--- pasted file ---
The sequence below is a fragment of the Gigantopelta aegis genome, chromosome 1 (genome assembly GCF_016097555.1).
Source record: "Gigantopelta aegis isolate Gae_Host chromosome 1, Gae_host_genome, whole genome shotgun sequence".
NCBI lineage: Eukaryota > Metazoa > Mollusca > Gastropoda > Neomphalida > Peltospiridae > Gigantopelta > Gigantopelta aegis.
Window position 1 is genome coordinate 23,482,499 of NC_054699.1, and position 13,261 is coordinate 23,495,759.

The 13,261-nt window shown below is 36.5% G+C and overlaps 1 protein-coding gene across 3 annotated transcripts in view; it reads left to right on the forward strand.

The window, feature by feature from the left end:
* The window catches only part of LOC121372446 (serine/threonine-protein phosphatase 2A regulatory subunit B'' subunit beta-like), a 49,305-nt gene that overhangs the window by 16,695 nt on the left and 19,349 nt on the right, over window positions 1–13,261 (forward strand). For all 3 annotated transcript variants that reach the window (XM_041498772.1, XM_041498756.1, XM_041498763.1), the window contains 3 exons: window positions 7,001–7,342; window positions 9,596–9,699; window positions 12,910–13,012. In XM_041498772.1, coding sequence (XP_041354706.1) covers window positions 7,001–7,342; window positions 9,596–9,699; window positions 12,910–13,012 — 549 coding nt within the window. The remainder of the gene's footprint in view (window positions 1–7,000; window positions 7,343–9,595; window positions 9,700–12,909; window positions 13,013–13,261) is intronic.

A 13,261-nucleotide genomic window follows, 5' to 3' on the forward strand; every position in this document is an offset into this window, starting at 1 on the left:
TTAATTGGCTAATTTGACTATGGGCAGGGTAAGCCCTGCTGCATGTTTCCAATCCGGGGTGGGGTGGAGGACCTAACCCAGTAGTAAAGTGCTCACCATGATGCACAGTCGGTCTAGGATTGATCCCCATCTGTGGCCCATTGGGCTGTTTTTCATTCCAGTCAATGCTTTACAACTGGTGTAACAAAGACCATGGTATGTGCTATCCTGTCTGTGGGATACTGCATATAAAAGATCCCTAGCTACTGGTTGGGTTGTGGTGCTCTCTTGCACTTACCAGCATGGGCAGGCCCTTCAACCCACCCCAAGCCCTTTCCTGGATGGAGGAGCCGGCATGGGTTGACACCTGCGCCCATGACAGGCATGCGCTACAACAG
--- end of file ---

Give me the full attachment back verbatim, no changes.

The sequence below is a fragment of the Gigantopelta aegis genome, chromosome 1 (genome assembly GCF_016097555.1).
Source record: "Gigantopelta aegis isolate Gae_Host chromosome 1, Gae_host_genome, whole genome shotgun sequence".
NCBI lineage: Eukaryota > Metazoa > Mollusca > Gastropoda > Neomphalida > Peltospiridae > Gigantopelta > Gigantopelta aegis.
Window position 1 is genome coordinate 23,482,499 of NC_054699.1, and position 13,261 is coordinate 23,495,759.

The 13,261-nt window shown below is 36.5% G+C and overlaps 1 protein-coding gene across 3 annotated transcripts in view; it reads left to right on the forward strand.

The window, feature by feature from the left end:
* The window catches only part of LOC121372446 (serine/threonine-protein phosphatase 2A regulatory subunit B'' subunit beta-like), a 49,305-nt gene that overhangs the window by 16,695 nt on the left and 19,349 nt on the right, over window positions 1–13,261 (forward strand). For all 3 annotated transcript variants that reach the window (XM_041498772.1, XM_041498756.1, XM_041498763.1), the window contains 3 exons: window positions 7,001–7,342; window positions 9,596–9,699; window positions 12,910–13,012. In XM_041498772.1, coding sequence (XP_041354706.1) covers window positions 7,001–7,342; window positions 9,596–9,699; window positions 12,910–13,012 — 549 coding nt within the window. The remainder of the gene's footprint in view (window positions 1–7,000; window positions 7,343–9,595; window positions 9,700–12,909; window positions 13,013–13,261) is intronic.

A 13,261-nucleotide genomic window follows, 5' to 3' on the forward strand; every position in this document is an offset into this window, starting at 1 on the left:
TTAATTGGCTAATTTGACTATGGGCAGGGTAAGCCCTGCTGCATGTTTCCAATCCGGGGTGGGGTGGAGGACCTAACCCAGTAGTAAAGTGCTCACCATGATGCACAGTCGGTCTAGGATTGATCCCCATCTGTGGCCCATTGGGCTGTTTTTCATTCCAGTCAATGCTTTACAACTGGTGTAACAAAGACCATGGTATGTGCTATCCTGTCTGTGGGATACTGCATATAAAAGATCCCTAGCTACTGGTTGGGTTGTGGTGCTCTCTTGCACTTACCAGCATGGGCAGGCCCTTCAACCCACCCCAAGCCCTTTCCTGGATGGAGGAGCCGGCATGGGTTGACACCTGCGCCCATGACAGGCATGCGCTACAACAG